Olympos by Aki. I was fairly obsessed with Greek mythology in high school, so I was looking forward to reading the omnibus edition of Olympos. The manga isn’t a strict retelling of any of the Greek myths; instead, Aki primarily uses the various gods and settings to create her own tale. Unfortunately, it ends up being too lofty and semi-philosophical for its own good. Occasionally, something interesting or thought-provoking would catch my attention, but for the most part I wasn’t engaged enough that I wanted to make the effort to follow the characters’ circular conversations. However, Aki does nail the capricious natures of the gods and her artwork is gorgeous. Yen Press’ attention to the physical production and quality of the manga makes for a beautiful volume.

The Legend of Korra, Episodes 1-12 created by Michael Dante DiMartino and Bryan Konietzko. I am a huge fan of Avatar: The Last Airbender. I was very excited when I heard that the creators were returning to that world with The Legend of Korra, taking place about seventy years later. Except for the last five minutes or so of the last episode and a couple of casting choices, I was not disappointed with the new series. I particularly enjoyed the updated setting which shows evolution not only in technology but in bending as well. The Legend of Korra is readily accessible to those who never saw its predecessor, but those who have will appreciate some of the nods and references made to it.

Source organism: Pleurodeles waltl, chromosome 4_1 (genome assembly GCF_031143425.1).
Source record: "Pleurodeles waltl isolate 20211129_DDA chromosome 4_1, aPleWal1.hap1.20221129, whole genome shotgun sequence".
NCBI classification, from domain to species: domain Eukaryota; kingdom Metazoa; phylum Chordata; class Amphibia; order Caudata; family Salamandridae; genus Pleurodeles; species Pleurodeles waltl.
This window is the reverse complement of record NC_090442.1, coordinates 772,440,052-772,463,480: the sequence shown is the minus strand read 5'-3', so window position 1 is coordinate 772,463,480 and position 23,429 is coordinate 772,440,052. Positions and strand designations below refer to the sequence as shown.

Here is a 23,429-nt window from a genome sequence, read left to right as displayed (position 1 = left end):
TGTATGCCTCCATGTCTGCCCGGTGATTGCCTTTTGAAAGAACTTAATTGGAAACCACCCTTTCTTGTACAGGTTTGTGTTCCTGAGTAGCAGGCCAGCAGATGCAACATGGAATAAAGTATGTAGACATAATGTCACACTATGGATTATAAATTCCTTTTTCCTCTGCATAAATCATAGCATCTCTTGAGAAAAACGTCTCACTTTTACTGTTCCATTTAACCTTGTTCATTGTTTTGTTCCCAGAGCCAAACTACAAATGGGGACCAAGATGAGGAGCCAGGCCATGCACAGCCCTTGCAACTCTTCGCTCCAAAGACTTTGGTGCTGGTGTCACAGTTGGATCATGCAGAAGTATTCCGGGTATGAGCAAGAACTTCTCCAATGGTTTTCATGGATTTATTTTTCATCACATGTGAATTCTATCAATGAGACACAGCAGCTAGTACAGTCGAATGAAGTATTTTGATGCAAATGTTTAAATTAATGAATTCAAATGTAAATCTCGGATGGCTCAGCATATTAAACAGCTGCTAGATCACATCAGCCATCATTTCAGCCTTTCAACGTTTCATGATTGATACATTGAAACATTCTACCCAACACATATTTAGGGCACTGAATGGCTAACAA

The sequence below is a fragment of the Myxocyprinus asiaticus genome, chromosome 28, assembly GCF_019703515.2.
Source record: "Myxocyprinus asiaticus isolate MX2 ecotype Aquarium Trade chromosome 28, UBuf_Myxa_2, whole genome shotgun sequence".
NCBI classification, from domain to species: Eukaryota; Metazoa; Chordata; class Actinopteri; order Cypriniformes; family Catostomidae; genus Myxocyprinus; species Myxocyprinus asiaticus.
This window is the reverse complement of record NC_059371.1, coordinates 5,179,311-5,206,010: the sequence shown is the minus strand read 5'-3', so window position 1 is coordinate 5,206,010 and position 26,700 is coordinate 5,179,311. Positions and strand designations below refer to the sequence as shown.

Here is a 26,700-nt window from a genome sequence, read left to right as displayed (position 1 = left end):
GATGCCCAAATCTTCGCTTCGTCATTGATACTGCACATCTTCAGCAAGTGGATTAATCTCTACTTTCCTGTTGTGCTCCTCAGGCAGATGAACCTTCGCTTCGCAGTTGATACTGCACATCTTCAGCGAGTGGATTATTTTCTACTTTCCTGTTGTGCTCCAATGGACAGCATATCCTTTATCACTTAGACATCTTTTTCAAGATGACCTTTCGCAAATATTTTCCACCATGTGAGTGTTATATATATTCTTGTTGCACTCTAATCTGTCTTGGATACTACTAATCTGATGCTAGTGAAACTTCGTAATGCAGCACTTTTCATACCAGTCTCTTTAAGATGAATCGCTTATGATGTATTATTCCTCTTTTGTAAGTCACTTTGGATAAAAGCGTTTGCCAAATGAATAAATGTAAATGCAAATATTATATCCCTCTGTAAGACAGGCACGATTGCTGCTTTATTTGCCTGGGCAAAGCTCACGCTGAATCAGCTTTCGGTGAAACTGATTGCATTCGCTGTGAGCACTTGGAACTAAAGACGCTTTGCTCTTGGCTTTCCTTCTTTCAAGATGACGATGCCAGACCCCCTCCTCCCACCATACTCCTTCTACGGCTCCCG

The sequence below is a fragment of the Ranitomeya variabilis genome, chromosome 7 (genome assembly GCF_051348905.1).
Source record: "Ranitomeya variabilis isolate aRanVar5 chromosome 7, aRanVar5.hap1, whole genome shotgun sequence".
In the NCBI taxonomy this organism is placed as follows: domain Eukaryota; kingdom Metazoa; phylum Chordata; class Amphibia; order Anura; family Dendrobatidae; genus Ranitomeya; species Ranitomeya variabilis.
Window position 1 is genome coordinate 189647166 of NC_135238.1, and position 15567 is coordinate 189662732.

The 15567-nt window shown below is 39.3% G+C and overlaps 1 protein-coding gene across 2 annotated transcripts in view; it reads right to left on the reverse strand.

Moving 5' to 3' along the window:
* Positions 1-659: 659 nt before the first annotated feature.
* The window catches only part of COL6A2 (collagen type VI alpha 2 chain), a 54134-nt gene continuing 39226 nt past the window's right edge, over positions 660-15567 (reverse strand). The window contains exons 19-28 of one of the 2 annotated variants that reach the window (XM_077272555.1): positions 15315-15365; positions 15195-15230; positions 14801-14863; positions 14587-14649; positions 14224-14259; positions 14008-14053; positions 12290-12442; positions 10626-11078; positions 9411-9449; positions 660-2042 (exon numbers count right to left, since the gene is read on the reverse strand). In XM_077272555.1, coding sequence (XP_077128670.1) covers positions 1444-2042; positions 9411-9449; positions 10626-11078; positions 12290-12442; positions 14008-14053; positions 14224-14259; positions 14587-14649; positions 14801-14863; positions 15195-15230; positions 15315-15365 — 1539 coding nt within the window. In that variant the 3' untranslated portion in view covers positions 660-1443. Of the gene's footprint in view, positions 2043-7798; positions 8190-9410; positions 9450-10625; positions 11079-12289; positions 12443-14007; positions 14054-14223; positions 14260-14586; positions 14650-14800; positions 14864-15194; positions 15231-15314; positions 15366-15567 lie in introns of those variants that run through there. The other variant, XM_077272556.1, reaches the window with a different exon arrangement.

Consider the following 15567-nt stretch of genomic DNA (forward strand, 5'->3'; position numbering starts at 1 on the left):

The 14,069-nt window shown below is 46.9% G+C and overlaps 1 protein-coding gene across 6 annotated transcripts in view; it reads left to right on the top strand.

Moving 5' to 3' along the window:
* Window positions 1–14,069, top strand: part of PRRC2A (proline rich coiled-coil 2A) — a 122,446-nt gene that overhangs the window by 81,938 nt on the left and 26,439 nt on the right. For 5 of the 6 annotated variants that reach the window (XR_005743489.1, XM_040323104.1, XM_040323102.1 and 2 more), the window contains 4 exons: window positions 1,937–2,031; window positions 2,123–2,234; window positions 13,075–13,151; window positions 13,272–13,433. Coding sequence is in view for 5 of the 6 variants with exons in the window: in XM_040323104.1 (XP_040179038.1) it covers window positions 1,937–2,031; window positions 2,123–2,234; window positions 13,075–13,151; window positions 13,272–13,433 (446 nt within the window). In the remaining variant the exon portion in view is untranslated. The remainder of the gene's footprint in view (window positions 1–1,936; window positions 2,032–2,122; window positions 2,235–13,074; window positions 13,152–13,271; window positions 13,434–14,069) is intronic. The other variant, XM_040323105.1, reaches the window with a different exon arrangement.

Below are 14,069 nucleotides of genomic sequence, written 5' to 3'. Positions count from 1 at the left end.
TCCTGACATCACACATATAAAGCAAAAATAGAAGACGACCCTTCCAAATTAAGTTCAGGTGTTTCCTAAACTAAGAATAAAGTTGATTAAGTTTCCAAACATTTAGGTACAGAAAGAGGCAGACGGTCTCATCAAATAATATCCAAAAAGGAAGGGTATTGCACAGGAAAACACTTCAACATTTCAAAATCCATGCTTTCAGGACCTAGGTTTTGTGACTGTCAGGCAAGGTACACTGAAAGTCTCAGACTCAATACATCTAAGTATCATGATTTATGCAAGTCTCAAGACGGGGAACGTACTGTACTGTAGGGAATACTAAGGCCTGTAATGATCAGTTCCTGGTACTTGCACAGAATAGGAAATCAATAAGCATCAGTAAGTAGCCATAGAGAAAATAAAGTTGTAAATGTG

Tsuritama directed by Kenji Nakamura. Local legends, social anxiety, fishing, and aliens—an odd combination that Tsuritama somehow manages to make work. The first half of the series is a coming-of-age story while the second half spins off into a hunt for aliens. From the very beginning Tsuritama was a strange series, so the shift in direction actually flows pretty well. Some of the quirkiness did seem a bit forced—a few plot and design elements are outlandish without much justification—but I enjoyed Tsuritama immensely. I couldn’t help but watch it with a grin on my face. Visually, the series is a treat with great animation and an appealing style. The story being told can be a bit silly (which I don’t at all consider a bad thing) and Tsuritama looks good doing it.

My Week in Manga: April 25-May 1, 2011

My News and Reviews

So, last week was the Rumiko Takahashi Manga Moveable Feast. I hope you all had a good time; I know I did! I even managed to devote each of my posts last week to the Feast in one way or another. I took a quick look a several of Takahashi’s manga and anime adaptations of her work. I also posted my second in-depth manga review for April: Mermaid Saga, Volume 1. And as a reminder, April’s manga giveaway, Return of Ranma, is for the first two volumes of Ranma 1/2. The winner will be announced Wednesday, so get your entries in!

Next month’s Manga Moveable Feast will feature Mitsuru Adachi’s Cross Game. Derik Badman at The Panelists will be hosting.

Quick Takes

7 Billion Needles, Volume 1 by Nobuaki Tadano. Based on Hal Clement’s 1950 novel Needle, the first two volumes of 7 Billion Needles are currently under consideration for the 2011 Eisner Award for Best Adaptation from Another Work. I haven’t read Needle so I can’t say how 7 Billion Needles compares, but I’m always glad to see manga nominated for comics awards. I’m impressed that this is Tadano’s debut work—the artwork, characterization, and pacing of the plot in the first volume are excellent. While mostly serious in tone, there are some great moments of humor. I find it interesting that becoming a host for an alien being actually forces Hikaru to become less alienated from her classmates.